Posts Tagged ‘scientific integrity’

Exercise Self-Reports Predict Less Benefit for Men Than Women?

February 29, 2024 — What could explain the observation that self-reports of exercise predict less of a benefit for men than women? In the Journal of the American College of Cardiology researchers nimbly leap to a conclusion that women get greater gains in mortality risk reduction from “equivalent doses” of physical activity. But would men exaggerate their self-reports? When […]

The Correct Answer Is Breastfeeding. What’s the Question?

January 22, 2024 — Breastfeeding is such a good idea. But unfortunately, it doesn’t do much to prevent obesity. No matter. On the subject of breastfeeding and preventing obesity in children, we have policy-based evidence – the answer is preset. A new paper in Pediatrics lines up with this. Based on yet another finding of an association between breastfeeding […]

10,000 Retractions: A 2023 Milestone for Research Integrity?

December 22, 2023 — The year we are now closing marks a new record in retractions of research papers – more than 10,000 in a single year. Reporting for Nature, Richard Van Norden provides details about this milestone in research integrity. Does this impressive number mark progress? Or merely signal that the challenge of research integrity is enormous? A […]

The Top 10 Most Read Posts of 2023 on ConscienHealth

December 21, 2023 — No two ways about it. This has been a big year of milestones in obesity and health. We and many others are still processing what we have witnessed in these past 12 months. But one way to gain perspective is to look at 2023 stats for the posts on ConscienHealth that you, a wise group […]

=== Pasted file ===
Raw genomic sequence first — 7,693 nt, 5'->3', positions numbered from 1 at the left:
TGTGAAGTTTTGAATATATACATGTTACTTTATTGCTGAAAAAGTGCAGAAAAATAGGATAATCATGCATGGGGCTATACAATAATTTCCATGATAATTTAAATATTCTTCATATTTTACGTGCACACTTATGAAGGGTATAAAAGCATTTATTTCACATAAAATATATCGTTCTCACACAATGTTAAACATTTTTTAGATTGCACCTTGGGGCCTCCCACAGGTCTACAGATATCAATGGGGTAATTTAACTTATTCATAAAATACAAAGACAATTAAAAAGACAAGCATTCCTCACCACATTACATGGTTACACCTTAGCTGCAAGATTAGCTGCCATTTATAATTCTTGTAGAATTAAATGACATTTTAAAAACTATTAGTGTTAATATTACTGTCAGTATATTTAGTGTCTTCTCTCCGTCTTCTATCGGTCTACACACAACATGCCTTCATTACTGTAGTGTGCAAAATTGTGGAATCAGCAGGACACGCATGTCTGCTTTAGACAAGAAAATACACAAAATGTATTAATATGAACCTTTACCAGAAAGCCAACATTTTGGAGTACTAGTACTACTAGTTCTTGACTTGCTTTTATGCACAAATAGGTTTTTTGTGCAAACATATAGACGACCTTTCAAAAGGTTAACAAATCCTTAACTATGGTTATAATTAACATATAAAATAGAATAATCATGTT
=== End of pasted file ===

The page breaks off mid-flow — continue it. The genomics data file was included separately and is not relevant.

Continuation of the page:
Opaque Transparency in the Promise to Share Data

August 12, 2023 — Research integrity is a hot topic these days. People want to know that they can rely upon scientific publications to be accurate reflections of an honest inquiry to find the answer to a research question. Toward this end, data sharing is an important commitment. Increasingly, researchers pledge to share their data in the interest of […]

Dishonest Research About Honesty

August 1, 2023 — What is it about research into honesty that attracts such problems? Retractions of papers about honesty in human behavior are multiplying like tribbles. Harvard is seeking retraction of three papers written by a star of behavioral research – Professor Francesca Gino. Her research was all about honesty. This is the most recent of a series […]

Stanford Signals a High Bar for Scientific Rigor

July 21, 2023 — The President of Stanford University, Marc Tessier-Lavigne, announced his resignation this week, following a review of his research that concluded some of it “fell below customary standards of scientific rigor and process.” If you entertain any doubt about the importance of attention to scientific rigor and integrity, this should resolve it. Retractions and Corrections After […]

Spurious Correlation: Obesity and Criminality

November 9, 2022 — Physiognomy – a textbook example of pseudoscience – came from ancient Greeks and fell into disrepute during the Middle Ages. This is the practice of judging a person’s character by their physical appearance. It happens, of course. But we’re more than surprised to find a medical journal – Sage Open Medicine – giving it credence. […]

Retractions Can’t Travel at the Speed of Hype

October 2, 2022 — From the Annals of Sad but True: “It is not only predatory journals that publish bullshit,” said Guillaume Cabanac. He was commenting of the news last year of hundreds of retractions from special issues in journals published by Springer Nature and Elsevier. This and other recent news suggests that scientific fraud is hardly negligible. But […]

Skepticism and Grace: Can They Coexist?

January 30, 2022 — You may have noticed. Evidence of skepticism, disagreement, and polarization is all around us. These phenomena are notably – sometimes disturbingly – present in dialogue about public health. We suppose that a pandemic puts stresses on people that explain some of this behavior. Healthy skepticism indeed is a good thing. Its roots lie in objectivity […]